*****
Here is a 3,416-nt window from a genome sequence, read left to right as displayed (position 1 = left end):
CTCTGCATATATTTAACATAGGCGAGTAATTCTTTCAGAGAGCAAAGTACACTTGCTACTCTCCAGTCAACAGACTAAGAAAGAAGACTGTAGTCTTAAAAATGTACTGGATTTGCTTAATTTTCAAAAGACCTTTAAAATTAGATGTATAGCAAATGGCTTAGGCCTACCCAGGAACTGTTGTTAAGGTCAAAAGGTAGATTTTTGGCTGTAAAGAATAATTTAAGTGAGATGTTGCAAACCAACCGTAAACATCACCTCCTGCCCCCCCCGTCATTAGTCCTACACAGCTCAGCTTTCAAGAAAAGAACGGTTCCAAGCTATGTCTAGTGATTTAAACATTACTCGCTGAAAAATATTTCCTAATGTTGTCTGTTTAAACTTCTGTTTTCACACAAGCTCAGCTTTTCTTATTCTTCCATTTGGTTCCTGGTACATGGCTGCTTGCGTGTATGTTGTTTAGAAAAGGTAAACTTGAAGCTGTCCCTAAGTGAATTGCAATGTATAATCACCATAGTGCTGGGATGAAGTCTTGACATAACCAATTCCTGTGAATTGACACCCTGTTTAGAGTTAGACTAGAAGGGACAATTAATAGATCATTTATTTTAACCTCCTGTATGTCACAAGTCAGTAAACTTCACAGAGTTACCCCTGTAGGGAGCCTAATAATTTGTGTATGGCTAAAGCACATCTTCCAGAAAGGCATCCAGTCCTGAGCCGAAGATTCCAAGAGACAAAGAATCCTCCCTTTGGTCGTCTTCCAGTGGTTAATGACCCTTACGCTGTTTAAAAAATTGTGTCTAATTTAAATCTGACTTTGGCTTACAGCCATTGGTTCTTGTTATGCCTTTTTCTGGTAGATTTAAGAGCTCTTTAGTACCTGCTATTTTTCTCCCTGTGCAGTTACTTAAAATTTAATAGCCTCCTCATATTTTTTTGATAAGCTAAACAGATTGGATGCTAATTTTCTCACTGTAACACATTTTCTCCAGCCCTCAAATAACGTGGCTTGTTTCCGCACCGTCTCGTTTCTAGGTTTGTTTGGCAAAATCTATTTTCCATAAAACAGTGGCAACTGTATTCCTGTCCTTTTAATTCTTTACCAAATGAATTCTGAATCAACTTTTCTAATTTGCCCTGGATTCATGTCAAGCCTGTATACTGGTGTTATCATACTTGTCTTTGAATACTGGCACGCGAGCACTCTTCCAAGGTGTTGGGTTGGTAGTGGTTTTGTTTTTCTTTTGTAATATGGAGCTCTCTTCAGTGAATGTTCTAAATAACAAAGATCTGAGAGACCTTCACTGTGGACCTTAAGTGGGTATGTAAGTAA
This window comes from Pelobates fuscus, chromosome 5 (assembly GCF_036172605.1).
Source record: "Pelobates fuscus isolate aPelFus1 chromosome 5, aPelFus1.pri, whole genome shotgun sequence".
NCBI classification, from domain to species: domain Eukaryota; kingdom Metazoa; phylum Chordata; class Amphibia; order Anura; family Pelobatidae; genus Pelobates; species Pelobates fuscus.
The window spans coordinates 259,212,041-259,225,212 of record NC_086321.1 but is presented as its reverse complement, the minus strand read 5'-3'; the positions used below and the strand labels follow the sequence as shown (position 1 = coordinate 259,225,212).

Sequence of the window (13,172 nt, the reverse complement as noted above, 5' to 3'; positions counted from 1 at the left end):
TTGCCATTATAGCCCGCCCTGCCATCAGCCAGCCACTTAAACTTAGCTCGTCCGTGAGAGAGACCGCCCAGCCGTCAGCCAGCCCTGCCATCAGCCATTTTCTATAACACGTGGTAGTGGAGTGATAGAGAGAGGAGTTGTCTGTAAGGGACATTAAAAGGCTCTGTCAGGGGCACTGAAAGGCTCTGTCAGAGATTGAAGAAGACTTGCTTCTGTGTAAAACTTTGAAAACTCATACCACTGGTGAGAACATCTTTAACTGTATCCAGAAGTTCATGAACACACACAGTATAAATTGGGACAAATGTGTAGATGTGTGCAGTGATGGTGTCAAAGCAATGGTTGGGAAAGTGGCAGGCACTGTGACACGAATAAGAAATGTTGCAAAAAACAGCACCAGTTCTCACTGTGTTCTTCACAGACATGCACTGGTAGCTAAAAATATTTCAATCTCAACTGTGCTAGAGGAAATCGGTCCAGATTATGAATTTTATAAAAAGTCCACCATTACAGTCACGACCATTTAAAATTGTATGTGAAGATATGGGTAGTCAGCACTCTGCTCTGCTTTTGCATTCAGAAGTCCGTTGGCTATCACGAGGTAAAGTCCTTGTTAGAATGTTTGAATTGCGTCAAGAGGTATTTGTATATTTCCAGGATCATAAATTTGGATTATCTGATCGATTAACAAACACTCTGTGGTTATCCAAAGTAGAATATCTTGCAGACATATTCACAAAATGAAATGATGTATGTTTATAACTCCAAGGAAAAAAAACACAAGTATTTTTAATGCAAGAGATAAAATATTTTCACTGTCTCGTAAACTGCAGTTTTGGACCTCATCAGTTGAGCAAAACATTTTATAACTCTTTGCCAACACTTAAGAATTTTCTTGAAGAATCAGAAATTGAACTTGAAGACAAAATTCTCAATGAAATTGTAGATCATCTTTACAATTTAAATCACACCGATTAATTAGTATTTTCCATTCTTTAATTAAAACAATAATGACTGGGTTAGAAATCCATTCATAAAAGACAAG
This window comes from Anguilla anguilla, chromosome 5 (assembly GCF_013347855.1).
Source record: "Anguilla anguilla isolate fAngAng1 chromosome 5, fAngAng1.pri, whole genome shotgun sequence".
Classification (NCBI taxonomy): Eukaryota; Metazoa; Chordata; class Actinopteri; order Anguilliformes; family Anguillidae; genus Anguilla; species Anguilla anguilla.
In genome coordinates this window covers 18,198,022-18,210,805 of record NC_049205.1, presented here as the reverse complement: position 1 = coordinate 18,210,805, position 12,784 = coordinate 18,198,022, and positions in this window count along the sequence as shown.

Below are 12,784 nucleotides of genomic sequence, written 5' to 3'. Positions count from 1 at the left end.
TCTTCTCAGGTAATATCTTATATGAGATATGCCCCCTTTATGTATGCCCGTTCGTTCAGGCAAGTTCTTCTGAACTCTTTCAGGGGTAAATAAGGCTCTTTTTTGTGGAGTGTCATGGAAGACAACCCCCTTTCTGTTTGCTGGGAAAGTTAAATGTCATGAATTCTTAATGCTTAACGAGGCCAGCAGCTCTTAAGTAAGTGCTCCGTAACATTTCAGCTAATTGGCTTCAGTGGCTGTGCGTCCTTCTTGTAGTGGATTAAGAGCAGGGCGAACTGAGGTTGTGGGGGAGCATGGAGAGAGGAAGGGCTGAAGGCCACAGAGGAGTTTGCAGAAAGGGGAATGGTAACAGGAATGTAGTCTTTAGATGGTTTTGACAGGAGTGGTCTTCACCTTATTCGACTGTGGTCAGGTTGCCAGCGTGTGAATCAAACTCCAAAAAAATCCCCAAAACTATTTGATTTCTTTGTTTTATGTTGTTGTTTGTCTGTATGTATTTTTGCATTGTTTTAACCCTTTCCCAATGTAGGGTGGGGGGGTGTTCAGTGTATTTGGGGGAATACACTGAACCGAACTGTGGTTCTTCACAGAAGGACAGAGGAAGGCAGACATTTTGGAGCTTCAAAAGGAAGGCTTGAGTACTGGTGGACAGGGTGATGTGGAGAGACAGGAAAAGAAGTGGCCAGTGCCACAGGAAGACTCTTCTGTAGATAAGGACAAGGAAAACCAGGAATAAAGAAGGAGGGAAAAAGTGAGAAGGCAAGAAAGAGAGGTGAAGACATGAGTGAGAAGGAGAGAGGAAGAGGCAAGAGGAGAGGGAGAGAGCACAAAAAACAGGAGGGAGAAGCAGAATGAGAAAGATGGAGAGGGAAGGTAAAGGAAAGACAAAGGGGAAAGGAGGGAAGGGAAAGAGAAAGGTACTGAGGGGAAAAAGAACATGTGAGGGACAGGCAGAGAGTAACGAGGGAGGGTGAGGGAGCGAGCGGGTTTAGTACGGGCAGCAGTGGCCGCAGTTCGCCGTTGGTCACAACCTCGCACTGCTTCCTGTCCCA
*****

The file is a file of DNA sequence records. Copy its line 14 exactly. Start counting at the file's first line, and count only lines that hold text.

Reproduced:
TCTTCTCAGGTAATATCTTATATGAGATATGCCCCCTTTATGTATGCCCGTTCGTTCAGGCAAGTTCTTCTGAACTCTTTCAGGGGTAAATAAGGCTCTTTTTTGTGGAGTGTCATGGAAGACAACCCCCTTTCTGTTTGCTGGGAAAGTTAAATGTCATGAATTCTTAATGCTTAACGAGGCCAGCAGCTCTTAAGTAAGTGCTCCGTAACATTTCAGCTAATTGGCTTCAGTGGCTGTGCGTCCTTCTTGTAGTGGATTAAGAGCAGGGCGAACTGAGGTTGTGGGGGAGCATGGAGAGAGGAAGGGCTGAAGGCCACAGAGGAGTTTGCAGAAAGGGGAATGGTAACAGGAATGTAGTCTTTAGATGGTTTTGACAGGAGTGGTCTTCACCTTATTCGACTGTGGTCAGGTTGCCAGCGTGTGAATCAAACTCCAAAAAAATCCCCAAAACTATTTGATTTCTTTGTTTTATGTTGTTGTTTGTCTGTATGTATTTTTGCATTGTTTTAACCCTTTCCCAATGTAGGGTGGGGGGGTGTTCAGTGTATTTGGGGGAATACACTGAACCGAACTGTGGTTCTTCACAGAAGGACAGAGGAAGGCAGACATTTTGGAGCTTCAAAAGGAAGGCTTGAGTACTGGTGGACAGGGTGATGTGGAGAGACAGGAAAAGAAGTGGCCAGTGCCACAGGAAGACTCTTCTGTAGATAAGGACAAGGAAAACCAGGAATAAAGAAGGAGGGAAAAAGTGAGAAGGCAAGAAAGAGAGGTGAAGACATGAGTGAGAAGGAGAGAGGAAGAGGCAAGAGGAGAGGGAGAGAGCACAAAAAACAGGAGGGAGAAGCAGAATGAGAAAGATGGAGAGGGAAGGTAAAGGAAAGACAAAGGGGAAAGGAGGGAAGGGAAAGAGAAAGGTACTGAGGGGAAAAAGAACATGTGAGGGACAGGCAGAGAGTAACGAGGGAGGGTGAGGGAGCGAGCGGGTTTAGTACGGGCAGCAGTGGCCGCAGTTCGCCGTTGGTCACAACCTCGCACTGCTTCCTGTCCCA